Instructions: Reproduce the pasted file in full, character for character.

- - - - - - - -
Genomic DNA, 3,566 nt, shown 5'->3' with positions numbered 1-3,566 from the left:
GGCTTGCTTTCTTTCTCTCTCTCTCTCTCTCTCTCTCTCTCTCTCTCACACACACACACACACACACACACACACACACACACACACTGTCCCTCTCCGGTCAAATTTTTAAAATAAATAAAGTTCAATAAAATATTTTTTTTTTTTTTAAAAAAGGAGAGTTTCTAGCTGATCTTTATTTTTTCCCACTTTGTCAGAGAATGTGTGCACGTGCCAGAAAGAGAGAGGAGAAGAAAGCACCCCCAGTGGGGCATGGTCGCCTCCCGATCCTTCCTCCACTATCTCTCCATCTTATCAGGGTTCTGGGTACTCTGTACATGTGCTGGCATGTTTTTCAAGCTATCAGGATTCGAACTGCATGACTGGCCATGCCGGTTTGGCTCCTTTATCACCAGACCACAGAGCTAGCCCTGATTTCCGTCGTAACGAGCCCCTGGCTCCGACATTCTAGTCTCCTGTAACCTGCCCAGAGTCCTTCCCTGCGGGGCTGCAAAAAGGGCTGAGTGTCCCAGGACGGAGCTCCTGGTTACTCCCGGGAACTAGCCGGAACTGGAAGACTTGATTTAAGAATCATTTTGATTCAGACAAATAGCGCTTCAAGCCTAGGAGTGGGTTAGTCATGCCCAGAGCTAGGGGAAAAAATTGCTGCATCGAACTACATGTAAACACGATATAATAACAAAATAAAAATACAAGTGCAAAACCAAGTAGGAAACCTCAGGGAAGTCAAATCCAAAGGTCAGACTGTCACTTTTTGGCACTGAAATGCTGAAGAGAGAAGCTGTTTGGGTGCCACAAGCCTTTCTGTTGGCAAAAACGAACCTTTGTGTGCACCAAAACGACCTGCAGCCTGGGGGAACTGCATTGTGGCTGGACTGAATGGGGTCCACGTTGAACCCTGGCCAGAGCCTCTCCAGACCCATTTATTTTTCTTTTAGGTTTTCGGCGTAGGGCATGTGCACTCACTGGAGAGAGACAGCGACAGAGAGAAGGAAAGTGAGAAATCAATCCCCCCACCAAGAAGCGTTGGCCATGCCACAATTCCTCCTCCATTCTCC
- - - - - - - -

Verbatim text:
Genomic DNA, 3,566 nt, shown 5'->3' with positions numbered 1-3,566 from the left:
GGCTTGCTTTCTTTCTCTCTCTCTCTCTCTCTCTCTCTCTCTCTCTCACACACACACACACACACACACACACACACACACACACACTGTCCCTCTCCGGTCAAATTTTTAAAATAAATAAAGTTCAATAAAATATTTTTTTTTTTTTTAAAAAAGGAGAGTTTCTAGCTGATCTTTATTTTTTCCCACTTTGTCAGAGAATGTGTGCACGTGCCAGAAAGAGAGAGGAGAAGAAAGCACCCCCAGTGGGGCATGGTCGCCTCCCGATCCTTCCTCCACTATCTCTCCATCTTATCAGGGTTCTGGGTACTCTGTACATGTGCTGGCATGTTTTTCAAGCTATCAGGATTCGAACTGCATGACTGGCCATGCCGGTTTGGCTCCTTTATCACCAGACCACAGAGCTAGCCCTGATTTCCGTCGTAACGAGCCCCTGGCTCCGACATTCTAGTCTCCTGTAACCTGCCCAGAGTCCTTCCCTGCGGGGCTGCAAAAAGGGCTGAGTGTCCCAGGACGGAGCTCCTGGTTACTCCCGGGAACTAGCCGGAACTGGAAGACTTGATTTAAGAATCATTTTGATTCAGACAAATAGCGCTTCAAGCCTAGGAGTGGGTTAGTCATGCCCAGAGCTAGGGGAAAAAATTGCTGCATCGAACTACATGTAAACACGATATAATAACAAAATAAAAATACAAGTGCAAAACCAAGTAGGAAACCTCAGGGAAGTCAAATCCAAAGGTCAGACTGTCACTTTTTGGCACTGAAATGCTGAAGAGAGAAGCTGTTTGGGTGCCACAAGCCTTTCTGTTGGCAAAAACGAACCTTTGTGTGCACCAAAACGACCTGCAGCCTGGGGGAACTGCATTGTGGCTGGACTGAATGGGGTCCACGTTGAACCCTGGCCAGAGCCTCTCCAGACCCATTTATTTTTCTTTTAGGTTTTCGGCGTAGGGCATGTGCACTCACTGGAGAGAGACAGCGACAGAGAGAAGGAAAGTGAGAAATCAATCCCCCCACCAAGAAGCGTTGGCCATGCCACAATTCCTCCTCCATTCTCC